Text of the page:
Slept past 3 a.m. last night monitoring the ugly goings-on in Marawi City, a southern Philippine city besieged by armed supporters of ISIS, and now I’m feeling it. I’m drinking Cobra Energy Drink with hopes that it will sustain me for the day’s nine-hour grind. Now that martial law has been declared in Mindanao, I see a long, busy shift. It doesn’t help that it was raining when I left the house this morning. Can’t help but feel dead.

With June around the corner, so is the rainy season, and with it, the blues.


I’ve never been fond of June. It’s the month when school opens here in the Philippines. And since my student life had been anything but happy (generally speaking), June was naturally a difficult month to deal with. I remember every time May rolled in, I’d start to have this sick feeling in my gut like everything was about to come to a tragic end. As June approached, friends and family would note my long bouts of silence, and would question why I seem to sigh a lot. For some reason, more than a decade after finishing school, rains in May still have that power to bring back that kind of weird despondency in me, and I’m helpless to shake it off. To nurse it, I listen to Owen’s At Home with Owen or Tom Waits’ Closing Time. I figure if you can’t beat it, at least give it a nice soundtrack.

Okay. Back to the grind…

The weekend that was (5-22-17)


I used to do this on my previous blogs — a weekly lowdown on how my weekend went. Aside from the joy of doing it, it also allows me to keep track on the many homebody stuff I’m always juggling — the books and comics I’m reading, the TV series I’m following, the movies I’m watching. It also allows me to assess how cool or lame that specific two-day break from work had been. As much as possible, I write it on a Monday, when the memory is still fresh, and the aftertaste, foul or otherwise, still lingers.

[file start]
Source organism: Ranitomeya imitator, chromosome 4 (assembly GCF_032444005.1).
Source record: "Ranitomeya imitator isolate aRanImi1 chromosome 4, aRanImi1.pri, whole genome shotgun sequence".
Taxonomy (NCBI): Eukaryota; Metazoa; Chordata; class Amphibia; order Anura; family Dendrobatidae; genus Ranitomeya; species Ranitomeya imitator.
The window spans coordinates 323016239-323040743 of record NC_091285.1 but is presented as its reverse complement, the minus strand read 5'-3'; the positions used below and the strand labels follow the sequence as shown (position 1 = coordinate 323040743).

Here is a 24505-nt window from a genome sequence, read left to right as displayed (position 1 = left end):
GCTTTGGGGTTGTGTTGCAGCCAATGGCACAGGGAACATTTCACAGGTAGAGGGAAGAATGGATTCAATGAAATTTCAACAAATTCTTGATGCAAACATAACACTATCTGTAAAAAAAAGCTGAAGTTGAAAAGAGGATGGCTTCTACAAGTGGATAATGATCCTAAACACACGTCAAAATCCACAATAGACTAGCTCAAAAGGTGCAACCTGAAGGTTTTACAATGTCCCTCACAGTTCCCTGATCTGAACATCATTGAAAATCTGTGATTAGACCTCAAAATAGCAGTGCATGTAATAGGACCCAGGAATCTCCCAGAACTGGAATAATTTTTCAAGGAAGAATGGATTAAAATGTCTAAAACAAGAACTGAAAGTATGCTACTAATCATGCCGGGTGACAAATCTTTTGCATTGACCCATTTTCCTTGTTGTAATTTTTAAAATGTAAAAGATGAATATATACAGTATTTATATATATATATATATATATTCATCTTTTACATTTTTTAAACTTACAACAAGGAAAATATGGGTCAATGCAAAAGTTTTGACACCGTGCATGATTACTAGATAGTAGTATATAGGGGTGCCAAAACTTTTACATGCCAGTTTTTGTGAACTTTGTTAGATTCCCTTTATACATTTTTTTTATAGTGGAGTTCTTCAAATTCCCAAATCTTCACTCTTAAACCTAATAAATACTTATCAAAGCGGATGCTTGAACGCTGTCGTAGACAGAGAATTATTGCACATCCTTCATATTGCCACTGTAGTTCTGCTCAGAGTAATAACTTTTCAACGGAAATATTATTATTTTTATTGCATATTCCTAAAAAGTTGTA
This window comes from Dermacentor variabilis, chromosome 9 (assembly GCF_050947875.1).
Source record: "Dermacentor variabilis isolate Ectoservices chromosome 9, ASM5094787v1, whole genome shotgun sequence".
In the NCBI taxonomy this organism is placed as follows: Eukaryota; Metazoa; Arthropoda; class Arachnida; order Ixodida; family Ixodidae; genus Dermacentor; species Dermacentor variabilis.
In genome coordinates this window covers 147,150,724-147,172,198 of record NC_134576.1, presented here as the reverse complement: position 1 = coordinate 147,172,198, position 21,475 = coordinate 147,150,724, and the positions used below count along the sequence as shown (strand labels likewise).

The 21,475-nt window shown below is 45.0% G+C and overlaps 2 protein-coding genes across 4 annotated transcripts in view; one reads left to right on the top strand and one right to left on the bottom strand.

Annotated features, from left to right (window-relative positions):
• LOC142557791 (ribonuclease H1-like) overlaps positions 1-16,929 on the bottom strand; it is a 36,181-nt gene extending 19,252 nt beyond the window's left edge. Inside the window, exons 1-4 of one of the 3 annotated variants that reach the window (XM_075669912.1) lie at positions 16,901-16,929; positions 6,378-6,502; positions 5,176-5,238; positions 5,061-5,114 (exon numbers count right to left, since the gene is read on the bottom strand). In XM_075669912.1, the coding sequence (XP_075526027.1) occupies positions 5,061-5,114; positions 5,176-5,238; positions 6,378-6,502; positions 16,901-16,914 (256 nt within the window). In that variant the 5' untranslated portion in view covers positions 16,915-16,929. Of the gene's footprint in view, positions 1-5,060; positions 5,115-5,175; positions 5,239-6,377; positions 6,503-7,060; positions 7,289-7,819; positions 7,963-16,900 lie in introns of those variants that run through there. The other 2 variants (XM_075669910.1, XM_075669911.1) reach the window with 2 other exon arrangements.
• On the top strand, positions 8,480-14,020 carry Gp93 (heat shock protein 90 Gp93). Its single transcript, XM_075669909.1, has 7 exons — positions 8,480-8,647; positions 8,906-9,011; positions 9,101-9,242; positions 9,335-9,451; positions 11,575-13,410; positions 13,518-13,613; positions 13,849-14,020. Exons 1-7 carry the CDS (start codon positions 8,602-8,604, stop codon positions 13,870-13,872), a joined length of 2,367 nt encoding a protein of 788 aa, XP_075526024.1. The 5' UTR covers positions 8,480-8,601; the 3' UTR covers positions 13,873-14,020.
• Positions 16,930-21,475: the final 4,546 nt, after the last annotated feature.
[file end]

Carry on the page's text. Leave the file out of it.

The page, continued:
So, without further ado…


  • Woke up, thought of biking, realized I slept past 3 a.m. last night, went back to sleep instead
  • Accompanied the girls to the mall – they went to the salon, I to the toy store
  • Caught a portion of Hi5’s mall performance (daughter not interested as she was not familiar with the new batch — no more Lauren Brant!)
  • Bought Neil Gaiman’s The View from the Cheap Seats from the dullest National Bookstore branch in the world (no graphic novels!)
  • Tried sprucing up the garden until twilight made it hard for me to see anything
  • Watched Episode 4 of Fargo Season 3Would’ve gone for Episode 5 but by that time it was already late and my eyes were already heavy


  • House chores galore (me at war with nasty floor stains) while listening to 90’s rock (Silverchair, The Nixons, Screaming Trees, Pearl Jam, Singles OST)
  • Shave + haircut (learned that my barber’s younger brother was one of the three Air Force soldiers who died in a chopper crash in Tanay, Rizal, two weeks ago)